Dance, Hit The Deck

June 30, 2011


By Francis Preve
All too often, we hear artists and producers bemoaning the loss of tape in modern recording rigs. The compression, saturation, and warmth of tape still haven’t been properly duplicated by software. So, if you want the sound of real analog tape, where do you go? To your garage, of course! I’m betting that the majority of Keyboard readers still have a cassette deck lying around. I’m also betting that the deck has some life in it. Oh, sure, some of those decks (like mine) may be well worn aft er a decade of disuse, but they can still add true analog grit to even the most digital of synths. All you have to do is route one of your DAW’s audio tracks out of your audio interface and into the cassette deck (for mono tracks, just use one channel of the deck), then record it onto a cassette. After that, re-record the cassette back into your DAW, and align the beginning of the taped audio with the original audio track. Here are a few tips on how to use this archaic technology in a modern context. Instructions continue after the SoundCloud player!

07-2011 Dance: Hit the Deck by KeyboardMag

1. Cassettes are hard to find these days. I went to my neighborhood Radio Shack and asked if they had blank cassettes in stock. The staff looked at me like I’d grown a third eye. If you can find a shop that sells cassettes of any kind, stock up.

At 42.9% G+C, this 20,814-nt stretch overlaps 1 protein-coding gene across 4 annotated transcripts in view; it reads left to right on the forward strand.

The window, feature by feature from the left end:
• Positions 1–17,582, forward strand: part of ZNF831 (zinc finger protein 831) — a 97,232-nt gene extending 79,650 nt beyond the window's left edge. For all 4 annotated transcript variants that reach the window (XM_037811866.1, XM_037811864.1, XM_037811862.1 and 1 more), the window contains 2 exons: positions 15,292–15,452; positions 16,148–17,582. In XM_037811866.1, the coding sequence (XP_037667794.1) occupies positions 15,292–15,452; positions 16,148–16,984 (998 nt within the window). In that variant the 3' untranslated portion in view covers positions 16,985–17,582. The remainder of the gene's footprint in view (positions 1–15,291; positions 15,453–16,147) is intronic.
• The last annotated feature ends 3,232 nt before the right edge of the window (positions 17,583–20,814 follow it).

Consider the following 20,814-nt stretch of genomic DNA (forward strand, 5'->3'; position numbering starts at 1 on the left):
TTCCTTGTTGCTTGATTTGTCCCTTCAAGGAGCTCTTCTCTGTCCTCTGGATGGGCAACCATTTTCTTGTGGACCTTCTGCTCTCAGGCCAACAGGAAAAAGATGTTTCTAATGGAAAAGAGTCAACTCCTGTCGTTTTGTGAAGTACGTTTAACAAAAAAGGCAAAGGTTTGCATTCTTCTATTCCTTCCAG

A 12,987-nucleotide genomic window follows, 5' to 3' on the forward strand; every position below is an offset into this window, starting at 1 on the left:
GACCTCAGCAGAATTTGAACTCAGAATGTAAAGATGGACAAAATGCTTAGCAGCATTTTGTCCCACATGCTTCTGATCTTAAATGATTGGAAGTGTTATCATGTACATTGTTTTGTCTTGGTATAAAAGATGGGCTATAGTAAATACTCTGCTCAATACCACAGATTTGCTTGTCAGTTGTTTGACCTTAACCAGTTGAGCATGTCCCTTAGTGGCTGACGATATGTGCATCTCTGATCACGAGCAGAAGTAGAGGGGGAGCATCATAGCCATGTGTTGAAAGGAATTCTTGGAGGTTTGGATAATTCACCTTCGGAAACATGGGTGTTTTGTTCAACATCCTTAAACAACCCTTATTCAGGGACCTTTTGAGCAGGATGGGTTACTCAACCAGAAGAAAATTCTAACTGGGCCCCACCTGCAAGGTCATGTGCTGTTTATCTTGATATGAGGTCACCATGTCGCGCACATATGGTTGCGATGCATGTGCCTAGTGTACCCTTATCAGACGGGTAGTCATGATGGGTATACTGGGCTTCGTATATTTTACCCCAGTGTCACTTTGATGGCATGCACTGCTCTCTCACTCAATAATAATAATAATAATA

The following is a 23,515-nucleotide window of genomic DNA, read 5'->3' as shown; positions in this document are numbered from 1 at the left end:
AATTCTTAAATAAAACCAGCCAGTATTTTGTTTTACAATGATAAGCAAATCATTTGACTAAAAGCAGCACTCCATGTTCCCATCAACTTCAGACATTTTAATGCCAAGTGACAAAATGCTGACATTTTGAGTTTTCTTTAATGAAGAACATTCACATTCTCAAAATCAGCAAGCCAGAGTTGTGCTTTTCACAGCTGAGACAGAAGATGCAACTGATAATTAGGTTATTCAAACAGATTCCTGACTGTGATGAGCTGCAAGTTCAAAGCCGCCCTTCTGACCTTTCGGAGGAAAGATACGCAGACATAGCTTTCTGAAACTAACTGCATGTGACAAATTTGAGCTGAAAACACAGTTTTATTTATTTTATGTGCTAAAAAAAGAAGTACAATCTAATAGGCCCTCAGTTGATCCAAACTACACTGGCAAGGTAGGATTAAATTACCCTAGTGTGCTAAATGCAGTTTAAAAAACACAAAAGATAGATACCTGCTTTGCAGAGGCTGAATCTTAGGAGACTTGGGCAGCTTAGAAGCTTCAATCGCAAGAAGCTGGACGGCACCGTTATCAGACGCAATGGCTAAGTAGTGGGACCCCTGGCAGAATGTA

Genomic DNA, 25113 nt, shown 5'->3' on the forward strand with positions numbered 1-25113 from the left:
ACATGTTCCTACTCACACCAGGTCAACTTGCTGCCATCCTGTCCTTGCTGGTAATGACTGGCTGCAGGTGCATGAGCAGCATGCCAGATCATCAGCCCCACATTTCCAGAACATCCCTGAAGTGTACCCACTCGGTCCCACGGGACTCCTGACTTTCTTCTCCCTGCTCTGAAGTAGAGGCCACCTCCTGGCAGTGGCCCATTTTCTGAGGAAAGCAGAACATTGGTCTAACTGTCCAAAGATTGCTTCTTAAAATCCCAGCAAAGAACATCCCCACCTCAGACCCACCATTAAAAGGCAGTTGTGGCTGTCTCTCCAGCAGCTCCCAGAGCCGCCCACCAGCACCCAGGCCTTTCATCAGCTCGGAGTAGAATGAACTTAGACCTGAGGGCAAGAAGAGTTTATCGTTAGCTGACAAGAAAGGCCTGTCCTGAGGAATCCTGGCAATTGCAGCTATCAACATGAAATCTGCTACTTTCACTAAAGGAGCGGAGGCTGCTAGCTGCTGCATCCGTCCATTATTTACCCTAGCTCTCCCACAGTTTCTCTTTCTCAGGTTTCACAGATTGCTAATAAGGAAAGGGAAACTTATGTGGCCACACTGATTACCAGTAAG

2. If you can’t find a brand new cassette, consider taping over an old one. Chances are, that high school mix tape you made about a distressed romance will have unusual audio characteristics that make it perfect for distressing your signal.

3. Tape versus digital isn’t an either-or proposition. In fact, you can get some really unique results by blending the two in various ways, so experiment with mixing the original and taped tracks to taste.

img4. If you use sensible gain structure, you can get a solid recording. If you hammer your input levels into the red, you can get wonderfully warm compression and distortion that sounds nothing like a guitar pedal or a plug-in.

5. Dolby or dbx noise reduction, tape type switches (remember metal tape and CrO2?), and bias knobs can all do cool things to the signal. For example, if you record with noise reduction and play back without it, you can brighten (and add hiss to) the signal. Doing the opposite will soften the high end. CrO2 and/ or metal switches will function a bit like preset EQs. Experiment!

6. If you just want to run your signal through the deck’s analog circuitry (and/or can’t find cassettes), pick up a cassette-shaped adapter for old car stereos—big-box stores still sell these. Put the adapter in the deck, and run your DAW track into the adaptor’s input. Since that input is a 1/8" male plug intended for the headphone jack of your MP3 player, get a 1/8"-to-1/4" adaptor and tap into the headphone jack of your audio interface. Press Play on the deck, and run the output of the deck back into your DAW. You won’t get tape saturation, but your audio will still pass through enough transistors and capacitors to heat up the signal in strange and wonderful ways. (Thanks to Keyboard regular Peter Kirn’s site,, for this tip.)

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